CryptXXX ransomware has a doppelganger.
It’s called CrypMIC. And its close resemblance to CryptXXX, the ransomware that’s been taking the world by storm since April 2016, doesn’t appear to be a coincidence. According to Trend Micro, whose researchers found the malicious code, the most likely scenario is that its makers are looking to cash in on the success of CryptXXX by copying many of its most appealing features.
“On the face of it, this would seem to indicate it’s a separate group that is building off of CryptXXX and improving on it,” said Christopher Budd, Trend Micro’s global threats communications manager, in an email interview with SCMagazine.com. But CrypMIC is no poser – it has a few original tricks up its own sleeve too.
First, their commonalities: CryptXXX and CrypMIC both spread through compromised websites and malvertising sites via the Neutrino Exploit Kit. Trend Micro said it found Neutrino interchangeably alternating distribution of the two malwares between July 6 and 14.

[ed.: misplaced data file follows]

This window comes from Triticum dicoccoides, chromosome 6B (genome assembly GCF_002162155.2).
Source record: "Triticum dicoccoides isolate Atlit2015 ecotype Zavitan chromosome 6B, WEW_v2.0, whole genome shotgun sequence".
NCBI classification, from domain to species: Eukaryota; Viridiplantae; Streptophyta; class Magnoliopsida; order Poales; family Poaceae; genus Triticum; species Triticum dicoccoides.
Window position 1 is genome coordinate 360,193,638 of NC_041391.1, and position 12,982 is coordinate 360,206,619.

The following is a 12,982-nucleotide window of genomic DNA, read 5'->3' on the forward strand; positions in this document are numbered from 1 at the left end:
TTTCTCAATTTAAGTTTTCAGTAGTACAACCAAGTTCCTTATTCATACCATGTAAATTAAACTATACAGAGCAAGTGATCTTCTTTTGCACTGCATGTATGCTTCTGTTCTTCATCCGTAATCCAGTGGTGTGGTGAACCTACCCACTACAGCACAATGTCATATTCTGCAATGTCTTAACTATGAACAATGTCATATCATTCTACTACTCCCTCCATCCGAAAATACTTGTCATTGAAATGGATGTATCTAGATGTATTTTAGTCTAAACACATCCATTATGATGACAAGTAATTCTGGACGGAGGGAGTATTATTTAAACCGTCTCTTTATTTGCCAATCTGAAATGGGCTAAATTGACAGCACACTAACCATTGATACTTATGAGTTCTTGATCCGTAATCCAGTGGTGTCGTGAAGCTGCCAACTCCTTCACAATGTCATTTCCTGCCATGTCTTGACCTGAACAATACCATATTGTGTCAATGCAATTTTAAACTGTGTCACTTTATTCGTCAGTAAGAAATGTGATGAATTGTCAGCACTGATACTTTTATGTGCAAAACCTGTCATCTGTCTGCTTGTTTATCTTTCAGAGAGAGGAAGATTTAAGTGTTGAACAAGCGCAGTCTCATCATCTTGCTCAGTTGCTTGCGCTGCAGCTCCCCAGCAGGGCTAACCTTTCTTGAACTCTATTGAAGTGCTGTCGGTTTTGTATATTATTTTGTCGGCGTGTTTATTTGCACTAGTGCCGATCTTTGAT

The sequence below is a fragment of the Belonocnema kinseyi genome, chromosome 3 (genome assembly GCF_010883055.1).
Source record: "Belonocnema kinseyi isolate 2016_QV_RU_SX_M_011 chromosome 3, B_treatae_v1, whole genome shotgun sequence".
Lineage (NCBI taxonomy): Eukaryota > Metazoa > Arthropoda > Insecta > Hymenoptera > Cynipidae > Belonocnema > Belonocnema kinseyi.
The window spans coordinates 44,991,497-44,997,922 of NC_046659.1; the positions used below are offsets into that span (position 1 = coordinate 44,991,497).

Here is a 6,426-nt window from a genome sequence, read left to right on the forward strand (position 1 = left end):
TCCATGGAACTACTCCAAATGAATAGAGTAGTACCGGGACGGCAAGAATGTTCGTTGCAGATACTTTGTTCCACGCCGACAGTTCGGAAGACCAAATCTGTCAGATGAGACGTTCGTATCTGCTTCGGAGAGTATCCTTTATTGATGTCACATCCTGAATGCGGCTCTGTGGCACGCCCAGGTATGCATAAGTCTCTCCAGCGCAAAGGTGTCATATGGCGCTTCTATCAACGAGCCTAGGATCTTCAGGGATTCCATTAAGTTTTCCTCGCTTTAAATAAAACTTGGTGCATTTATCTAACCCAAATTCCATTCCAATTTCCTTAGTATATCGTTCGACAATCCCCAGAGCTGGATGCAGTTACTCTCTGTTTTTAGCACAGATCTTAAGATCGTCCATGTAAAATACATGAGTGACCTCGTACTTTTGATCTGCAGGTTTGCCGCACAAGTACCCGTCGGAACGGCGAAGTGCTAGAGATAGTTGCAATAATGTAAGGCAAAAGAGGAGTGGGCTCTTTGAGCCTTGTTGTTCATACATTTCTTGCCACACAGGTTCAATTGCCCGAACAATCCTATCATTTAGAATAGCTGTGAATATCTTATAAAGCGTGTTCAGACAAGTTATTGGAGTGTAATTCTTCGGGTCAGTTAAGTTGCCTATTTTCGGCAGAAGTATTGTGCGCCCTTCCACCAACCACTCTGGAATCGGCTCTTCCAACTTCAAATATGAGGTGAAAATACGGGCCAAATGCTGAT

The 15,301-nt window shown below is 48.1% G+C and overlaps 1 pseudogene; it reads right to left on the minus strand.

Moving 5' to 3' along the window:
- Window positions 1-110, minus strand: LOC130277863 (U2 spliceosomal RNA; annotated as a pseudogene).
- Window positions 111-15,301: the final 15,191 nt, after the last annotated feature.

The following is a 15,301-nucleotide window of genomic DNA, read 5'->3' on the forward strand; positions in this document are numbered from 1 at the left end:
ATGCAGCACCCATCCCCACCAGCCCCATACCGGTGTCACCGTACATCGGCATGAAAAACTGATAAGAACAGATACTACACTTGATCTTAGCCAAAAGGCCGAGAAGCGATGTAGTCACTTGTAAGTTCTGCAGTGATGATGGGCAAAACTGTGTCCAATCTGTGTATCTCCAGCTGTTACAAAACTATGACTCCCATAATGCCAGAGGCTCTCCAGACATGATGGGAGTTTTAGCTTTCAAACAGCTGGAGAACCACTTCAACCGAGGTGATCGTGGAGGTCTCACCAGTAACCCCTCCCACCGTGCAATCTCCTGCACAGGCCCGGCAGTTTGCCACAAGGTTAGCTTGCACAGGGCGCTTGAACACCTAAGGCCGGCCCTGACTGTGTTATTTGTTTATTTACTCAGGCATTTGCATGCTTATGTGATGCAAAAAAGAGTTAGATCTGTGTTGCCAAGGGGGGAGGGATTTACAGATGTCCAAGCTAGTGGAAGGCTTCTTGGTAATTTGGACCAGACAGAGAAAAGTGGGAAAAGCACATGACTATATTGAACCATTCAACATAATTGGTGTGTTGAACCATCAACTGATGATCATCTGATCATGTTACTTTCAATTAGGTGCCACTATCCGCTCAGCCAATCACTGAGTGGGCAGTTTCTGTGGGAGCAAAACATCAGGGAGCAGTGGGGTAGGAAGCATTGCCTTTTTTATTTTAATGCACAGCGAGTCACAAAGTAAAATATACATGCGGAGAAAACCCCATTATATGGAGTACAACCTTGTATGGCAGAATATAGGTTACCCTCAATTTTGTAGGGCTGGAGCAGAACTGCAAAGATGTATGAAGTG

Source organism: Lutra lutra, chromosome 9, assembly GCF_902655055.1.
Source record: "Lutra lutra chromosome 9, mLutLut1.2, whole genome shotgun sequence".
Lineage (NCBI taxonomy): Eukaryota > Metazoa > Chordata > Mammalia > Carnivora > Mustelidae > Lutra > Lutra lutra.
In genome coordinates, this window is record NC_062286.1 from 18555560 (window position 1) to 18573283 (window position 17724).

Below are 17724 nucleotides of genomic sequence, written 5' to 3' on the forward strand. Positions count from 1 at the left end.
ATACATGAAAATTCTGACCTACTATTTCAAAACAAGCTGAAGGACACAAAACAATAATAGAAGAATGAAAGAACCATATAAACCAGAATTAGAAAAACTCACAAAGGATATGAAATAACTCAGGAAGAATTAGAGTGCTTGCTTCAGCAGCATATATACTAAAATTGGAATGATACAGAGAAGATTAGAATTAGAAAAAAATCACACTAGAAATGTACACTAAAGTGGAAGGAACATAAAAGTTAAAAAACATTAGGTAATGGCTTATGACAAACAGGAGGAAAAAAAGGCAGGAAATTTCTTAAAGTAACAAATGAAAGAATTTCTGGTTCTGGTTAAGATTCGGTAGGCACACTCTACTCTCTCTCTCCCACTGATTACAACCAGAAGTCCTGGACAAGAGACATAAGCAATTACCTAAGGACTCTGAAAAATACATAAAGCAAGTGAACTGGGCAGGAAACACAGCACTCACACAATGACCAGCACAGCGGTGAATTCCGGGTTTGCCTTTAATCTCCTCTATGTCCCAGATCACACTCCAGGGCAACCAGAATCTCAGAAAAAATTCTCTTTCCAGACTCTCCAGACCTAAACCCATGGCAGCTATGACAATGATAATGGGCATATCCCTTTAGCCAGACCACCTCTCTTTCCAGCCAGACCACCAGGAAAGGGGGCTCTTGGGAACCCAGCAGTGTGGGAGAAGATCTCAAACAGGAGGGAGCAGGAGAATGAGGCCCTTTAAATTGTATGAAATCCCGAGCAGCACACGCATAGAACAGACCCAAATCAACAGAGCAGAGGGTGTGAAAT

The two malwares also do more than just encrypt files – they can steal data and credentials from a series of programs. And they present similar content in their ransom notes and payment-site user interfaces.
CrypMIC and CryptXXX can both also encrypt files on removable and network drives, although the former can only encrypt network shares if they have already been mapped to a drive, the blog post explains.
Despite these similarities, CrypMIC and CryptXXX have different source codes – and upon closer inspection, other differences also begin to emerge. Trend Micro notes that unlike its predecessor, CrypMIC does not add an extension name to encrypted files, “making it trickier to determine which files have been held in ransom.”
CrypMIC also stands apart in that it checks for virtual machine environments and sends that information to its command-and-control server. And it uses AES-256 encryption instead of a combination of RSA and RC4, like CRyptXXX.
“Right now, CrypMIC is showing some techniques that are more sophisticated like stronger encryption, [and] more challenging obfuscation techniques,” stated Budd.
“But taking a step back, the bigger, more critical story is that ransomware as a class is changing and evolving quickly,” he continued. “It and exploit kits are showing what happens when malware authors are in competition with one another: regular people lose and suffer.”